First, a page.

Lastly, and most importantly, there’s the clumsy and callous and clueless trivialization of the N word, which to me seems like it ought to be equally offensive to both women and people of color. It’s also a singularly weird use of language, which I suspect can be partially attributed to the fact that English is not Yoko’s first language. This may have made it seem original and provocative to Lennon, but it’s really just kind of inept.  African Americans and women are two separate, traditionally subjugated groups of people. Using one as a metaphor for the other makes no sense. It’s like saying “lemons are the limes of this fruit bowl” — not that they’re equivalent but you can’t deny that in the context of this conversation they are similar. And it blows off the plight of black people even as it insults them by using a derogatory epithet to describe them. It’s, like, wrong in about 100 kinds of ways. Which is why radio stations didn’t play it…and you may have never played it or even heard of it, although it’s on most Lennon “best of” collections.

On the other hand, the sax player is great. If you’d like to play it go here: I’ve stopped embedding youtube clips here because they have a way of asserting themselves PAST my post links when I share them on social media.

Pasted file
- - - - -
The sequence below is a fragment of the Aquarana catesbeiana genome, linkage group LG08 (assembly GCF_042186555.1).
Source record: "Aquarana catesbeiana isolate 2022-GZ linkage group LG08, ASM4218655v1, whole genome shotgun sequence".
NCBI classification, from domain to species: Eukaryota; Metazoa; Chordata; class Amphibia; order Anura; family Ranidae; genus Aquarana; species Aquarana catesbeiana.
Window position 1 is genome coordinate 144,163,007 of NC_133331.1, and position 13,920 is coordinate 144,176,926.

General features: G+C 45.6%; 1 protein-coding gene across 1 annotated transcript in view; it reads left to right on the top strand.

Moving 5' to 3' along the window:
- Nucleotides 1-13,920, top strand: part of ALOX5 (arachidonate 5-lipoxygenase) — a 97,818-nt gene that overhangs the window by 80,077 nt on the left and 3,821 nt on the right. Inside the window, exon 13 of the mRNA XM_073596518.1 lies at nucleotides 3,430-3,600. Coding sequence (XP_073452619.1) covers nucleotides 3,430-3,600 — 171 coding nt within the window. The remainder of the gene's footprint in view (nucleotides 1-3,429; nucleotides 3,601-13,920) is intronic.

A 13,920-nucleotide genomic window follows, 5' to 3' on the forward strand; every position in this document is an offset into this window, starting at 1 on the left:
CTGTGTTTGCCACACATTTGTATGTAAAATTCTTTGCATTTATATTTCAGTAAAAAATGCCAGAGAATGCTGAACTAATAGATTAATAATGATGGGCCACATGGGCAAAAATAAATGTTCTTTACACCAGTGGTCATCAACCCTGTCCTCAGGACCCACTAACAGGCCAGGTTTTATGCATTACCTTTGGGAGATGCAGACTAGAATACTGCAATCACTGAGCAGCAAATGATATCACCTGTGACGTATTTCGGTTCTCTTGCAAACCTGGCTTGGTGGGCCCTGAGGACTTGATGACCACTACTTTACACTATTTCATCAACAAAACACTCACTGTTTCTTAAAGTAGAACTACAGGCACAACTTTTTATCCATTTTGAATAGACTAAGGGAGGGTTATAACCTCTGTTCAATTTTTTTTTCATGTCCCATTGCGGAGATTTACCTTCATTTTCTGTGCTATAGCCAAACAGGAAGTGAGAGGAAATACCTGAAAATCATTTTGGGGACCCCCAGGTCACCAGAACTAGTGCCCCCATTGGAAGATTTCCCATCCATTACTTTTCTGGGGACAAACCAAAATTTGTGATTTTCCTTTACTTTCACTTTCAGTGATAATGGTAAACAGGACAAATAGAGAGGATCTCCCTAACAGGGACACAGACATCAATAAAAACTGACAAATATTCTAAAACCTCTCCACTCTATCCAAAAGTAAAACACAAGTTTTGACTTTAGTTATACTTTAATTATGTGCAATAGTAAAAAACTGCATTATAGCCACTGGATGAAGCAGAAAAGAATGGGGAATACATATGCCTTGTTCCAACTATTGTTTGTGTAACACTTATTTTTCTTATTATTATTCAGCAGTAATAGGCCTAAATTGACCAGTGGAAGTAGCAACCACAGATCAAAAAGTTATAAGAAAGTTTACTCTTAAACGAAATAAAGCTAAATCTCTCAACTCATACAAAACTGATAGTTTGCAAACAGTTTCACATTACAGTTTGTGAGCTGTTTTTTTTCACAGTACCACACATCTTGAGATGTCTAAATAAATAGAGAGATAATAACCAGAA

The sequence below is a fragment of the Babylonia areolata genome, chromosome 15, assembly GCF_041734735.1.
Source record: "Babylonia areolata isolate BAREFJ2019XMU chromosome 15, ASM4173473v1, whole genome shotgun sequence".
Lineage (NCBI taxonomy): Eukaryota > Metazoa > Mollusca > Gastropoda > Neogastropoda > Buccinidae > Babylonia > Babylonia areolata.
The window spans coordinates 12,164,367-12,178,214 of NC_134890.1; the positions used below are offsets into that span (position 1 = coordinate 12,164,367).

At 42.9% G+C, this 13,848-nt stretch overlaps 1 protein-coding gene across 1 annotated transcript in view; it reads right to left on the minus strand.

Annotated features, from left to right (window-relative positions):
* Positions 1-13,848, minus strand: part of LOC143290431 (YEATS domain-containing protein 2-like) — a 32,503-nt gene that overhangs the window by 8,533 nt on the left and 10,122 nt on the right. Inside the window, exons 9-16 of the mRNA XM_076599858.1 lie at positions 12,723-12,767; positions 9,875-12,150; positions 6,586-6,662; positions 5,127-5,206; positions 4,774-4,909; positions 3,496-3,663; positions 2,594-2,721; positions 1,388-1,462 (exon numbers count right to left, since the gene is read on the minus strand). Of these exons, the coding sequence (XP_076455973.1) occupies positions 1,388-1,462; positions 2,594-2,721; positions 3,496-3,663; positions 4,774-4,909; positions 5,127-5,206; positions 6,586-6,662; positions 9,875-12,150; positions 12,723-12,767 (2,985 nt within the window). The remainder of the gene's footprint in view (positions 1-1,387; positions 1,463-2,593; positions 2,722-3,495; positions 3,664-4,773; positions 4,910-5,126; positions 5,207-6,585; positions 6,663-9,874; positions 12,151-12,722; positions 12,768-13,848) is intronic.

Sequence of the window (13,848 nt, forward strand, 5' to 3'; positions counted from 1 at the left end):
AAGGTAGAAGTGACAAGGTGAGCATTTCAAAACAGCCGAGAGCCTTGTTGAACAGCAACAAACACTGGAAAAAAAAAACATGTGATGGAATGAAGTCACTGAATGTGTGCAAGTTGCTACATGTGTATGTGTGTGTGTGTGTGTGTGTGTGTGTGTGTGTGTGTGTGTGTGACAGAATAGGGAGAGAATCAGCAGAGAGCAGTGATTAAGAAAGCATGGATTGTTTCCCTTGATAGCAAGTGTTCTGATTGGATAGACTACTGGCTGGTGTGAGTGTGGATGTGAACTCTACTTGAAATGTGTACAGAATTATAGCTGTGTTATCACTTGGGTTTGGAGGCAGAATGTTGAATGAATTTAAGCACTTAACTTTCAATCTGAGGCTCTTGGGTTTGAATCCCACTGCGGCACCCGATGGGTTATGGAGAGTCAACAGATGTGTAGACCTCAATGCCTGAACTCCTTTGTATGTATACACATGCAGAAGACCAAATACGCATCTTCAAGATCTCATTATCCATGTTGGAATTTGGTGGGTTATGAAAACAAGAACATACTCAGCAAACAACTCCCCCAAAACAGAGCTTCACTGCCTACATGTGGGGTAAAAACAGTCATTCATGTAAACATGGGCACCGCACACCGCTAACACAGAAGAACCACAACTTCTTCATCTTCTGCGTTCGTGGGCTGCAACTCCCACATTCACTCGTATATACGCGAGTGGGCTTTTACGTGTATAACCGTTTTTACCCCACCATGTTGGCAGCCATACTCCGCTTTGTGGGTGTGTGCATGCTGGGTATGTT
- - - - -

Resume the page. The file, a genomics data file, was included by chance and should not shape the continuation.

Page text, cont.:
For Women’s History Month: 15 Famous Females in My Family

Posted in Women with tags , , on March 31, 2016 by travsd

I was going to post this on March 1 for the launch of Women’s History Month, but I have been very pokey on the blogging front lately. I’m no less pokey today, but let’s consider this a second chance at redemption. Besides, as so many have said, a celebratory month or holiday is a rather lame bone to throw half (actually slightly more than half) of the human race. Reparations would be giving them dominance for the next 10,000 years; justice would be giving them full equality everywhere from now on. So we post this on the last day of Woman’s History Month as a reminder to consider the contributions of women EVERY DAY OF THE YEAR.

Here are several important women to whom I have discovered connections in my family tree. I’ve skipped some of the older ones I’ve learned about for the reason that they are so far back that nearly every European or every Briton can claim relation or ancestry. Lady Godiva is supposedly my (29th) great grandmother; Eleanor of Aquitaine a (22nd) great grandmother, but these are practically like claiming a relationship to Eve.


Anne Hutchinson (1591-1643)

Religious dissident and leader and one of the founders of Rhode Island. She was my (12th) great aunt. More on her and my Rhode Island family here. 


Abigail Adams (1744-1818)

One of our most remarkable (and best educated) first ladies, and close adviser to her husband John Adams. We are distantly related via our common ancestors in the Boylston family. More on the Adamses and other presidential relations here.